“For a generation, the state has made repeated cuts to state park funding while offering the impression that the cuts would have little effect.” This quote, which happens to come from California, can be applied to state park systems everywhere in the U.S.

In Washington, where 117 parks draw many visitors from surrounding states, the situation is grim as the system marks its 100th anniversary. After first attempting to completely force parks off the general-fund budget “cold turkey,” the Legislature has kept some life support flowing. The current budget making its way through the Republican-led state Senate would provide $16.4 million between this July and 2015 — an 80 percent cut from the 2007-09 budget.

Thirty parks will close altogether and another 30-plus will be open less often, officials warn. Throughout the Washington system and nationwide, an additional issue beyond closure is lack of investment in buildings and other infrastructure — what might be called slow closure by neglect.

Meanwhile, Washington’s $30-per-year parking pass has consistently fallen far short of revenue expectations. At the same time, it has alienated many state residents and turned park employees into a cadre of meter maids and meter men. The entire process has been a public-relations fiasco.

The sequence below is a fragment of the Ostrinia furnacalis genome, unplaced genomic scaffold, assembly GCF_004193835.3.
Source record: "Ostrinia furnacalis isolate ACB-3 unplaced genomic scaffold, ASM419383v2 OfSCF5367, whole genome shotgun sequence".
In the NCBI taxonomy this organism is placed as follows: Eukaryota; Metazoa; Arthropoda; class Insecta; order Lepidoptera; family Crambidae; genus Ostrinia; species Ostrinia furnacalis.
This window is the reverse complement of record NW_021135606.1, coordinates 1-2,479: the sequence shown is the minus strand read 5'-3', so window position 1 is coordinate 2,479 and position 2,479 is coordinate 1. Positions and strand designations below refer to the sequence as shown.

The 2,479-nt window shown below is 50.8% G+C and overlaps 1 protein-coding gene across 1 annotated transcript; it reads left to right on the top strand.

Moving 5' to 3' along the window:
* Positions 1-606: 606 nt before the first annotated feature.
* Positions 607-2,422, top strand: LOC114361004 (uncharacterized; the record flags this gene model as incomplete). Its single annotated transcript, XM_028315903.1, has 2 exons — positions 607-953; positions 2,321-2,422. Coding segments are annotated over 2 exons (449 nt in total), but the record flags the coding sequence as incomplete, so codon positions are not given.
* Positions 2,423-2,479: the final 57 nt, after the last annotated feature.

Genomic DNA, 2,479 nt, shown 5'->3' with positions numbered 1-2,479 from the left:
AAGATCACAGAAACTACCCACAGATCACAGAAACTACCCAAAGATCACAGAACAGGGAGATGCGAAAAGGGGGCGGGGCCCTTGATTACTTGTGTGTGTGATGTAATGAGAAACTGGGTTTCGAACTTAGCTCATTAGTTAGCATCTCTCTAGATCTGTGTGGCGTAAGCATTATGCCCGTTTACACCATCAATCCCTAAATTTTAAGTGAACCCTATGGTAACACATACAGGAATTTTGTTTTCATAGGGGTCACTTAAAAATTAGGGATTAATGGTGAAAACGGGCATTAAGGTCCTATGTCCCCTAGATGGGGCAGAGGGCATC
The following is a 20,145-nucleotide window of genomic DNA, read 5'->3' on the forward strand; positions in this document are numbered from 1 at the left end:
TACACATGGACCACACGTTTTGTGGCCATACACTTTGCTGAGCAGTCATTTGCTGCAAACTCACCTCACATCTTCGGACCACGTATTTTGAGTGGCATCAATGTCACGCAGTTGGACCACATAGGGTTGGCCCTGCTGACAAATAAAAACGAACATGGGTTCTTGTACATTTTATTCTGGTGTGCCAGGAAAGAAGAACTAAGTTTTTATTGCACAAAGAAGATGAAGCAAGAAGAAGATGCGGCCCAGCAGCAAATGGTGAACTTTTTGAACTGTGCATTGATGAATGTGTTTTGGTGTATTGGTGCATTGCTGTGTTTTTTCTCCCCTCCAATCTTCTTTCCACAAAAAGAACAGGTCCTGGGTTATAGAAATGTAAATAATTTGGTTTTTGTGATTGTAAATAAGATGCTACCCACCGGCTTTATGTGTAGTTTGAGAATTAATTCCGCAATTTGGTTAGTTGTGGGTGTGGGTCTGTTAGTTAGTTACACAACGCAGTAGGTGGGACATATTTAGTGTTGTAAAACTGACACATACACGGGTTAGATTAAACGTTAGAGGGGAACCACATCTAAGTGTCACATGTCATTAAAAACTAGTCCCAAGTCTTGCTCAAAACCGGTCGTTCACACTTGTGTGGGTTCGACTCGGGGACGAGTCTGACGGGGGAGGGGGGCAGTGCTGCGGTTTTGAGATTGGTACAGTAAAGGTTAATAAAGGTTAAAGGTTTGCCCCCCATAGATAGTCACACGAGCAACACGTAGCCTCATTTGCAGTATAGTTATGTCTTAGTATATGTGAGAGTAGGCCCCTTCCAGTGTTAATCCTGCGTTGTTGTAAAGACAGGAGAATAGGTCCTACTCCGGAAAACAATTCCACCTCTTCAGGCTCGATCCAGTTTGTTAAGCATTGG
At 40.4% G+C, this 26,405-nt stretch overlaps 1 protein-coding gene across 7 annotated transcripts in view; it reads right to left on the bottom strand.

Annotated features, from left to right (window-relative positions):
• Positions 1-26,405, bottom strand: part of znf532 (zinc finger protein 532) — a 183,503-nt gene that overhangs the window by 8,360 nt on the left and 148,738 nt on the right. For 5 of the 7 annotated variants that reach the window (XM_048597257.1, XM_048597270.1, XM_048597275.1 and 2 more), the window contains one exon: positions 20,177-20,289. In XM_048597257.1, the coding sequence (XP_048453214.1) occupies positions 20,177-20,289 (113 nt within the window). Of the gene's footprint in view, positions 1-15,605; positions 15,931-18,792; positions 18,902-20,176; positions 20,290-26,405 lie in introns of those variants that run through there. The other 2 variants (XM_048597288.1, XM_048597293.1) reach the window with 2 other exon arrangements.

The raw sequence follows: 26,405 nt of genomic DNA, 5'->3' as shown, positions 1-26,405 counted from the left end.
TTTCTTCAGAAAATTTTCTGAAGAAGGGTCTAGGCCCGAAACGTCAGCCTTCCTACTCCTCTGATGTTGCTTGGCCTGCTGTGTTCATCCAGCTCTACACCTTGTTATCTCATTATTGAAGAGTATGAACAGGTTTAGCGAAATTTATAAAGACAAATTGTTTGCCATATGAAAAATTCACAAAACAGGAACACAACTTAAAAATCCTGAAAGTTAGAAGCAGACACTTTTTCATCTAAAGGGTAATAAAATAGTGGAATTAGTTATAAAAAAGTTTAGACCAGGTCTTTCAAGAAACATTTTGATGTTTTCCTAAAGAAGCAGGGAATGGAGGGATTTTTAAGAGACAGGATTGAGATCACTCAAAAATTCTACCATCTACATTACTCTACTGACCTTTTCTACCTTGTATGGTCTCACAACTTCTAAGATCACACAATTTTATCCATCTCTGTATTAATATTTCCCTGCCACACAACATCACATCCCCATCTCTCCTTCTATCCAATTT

In Pacific County, as in much of the rural Pacific Northwest, relatively low-income residents feel estranged from parks they helped create via bequests and volunteer labor. Instead of 11 newly inaugurated “free days” on weekends, the parks department could go a fair way toward restoring public good will by making all or most weekdays free, at least during the off season.

As for the deeper question of what should be done to keep parks open, the fact is that a number should be closed or transferred to counties and cities. Particularly here in Washington, which is struggling with a Supreme Court mandate to drastically improve school funding, some lightly used parks are unaffordable luxuries on a long list of higher priorities. Some should not have been brought into the system in the first place, while others will have to be mothballed for now.

A well-focused, sustainable park network at a level taxpayers are willing to support is preferable to one that must be allowed to slowly rot away.

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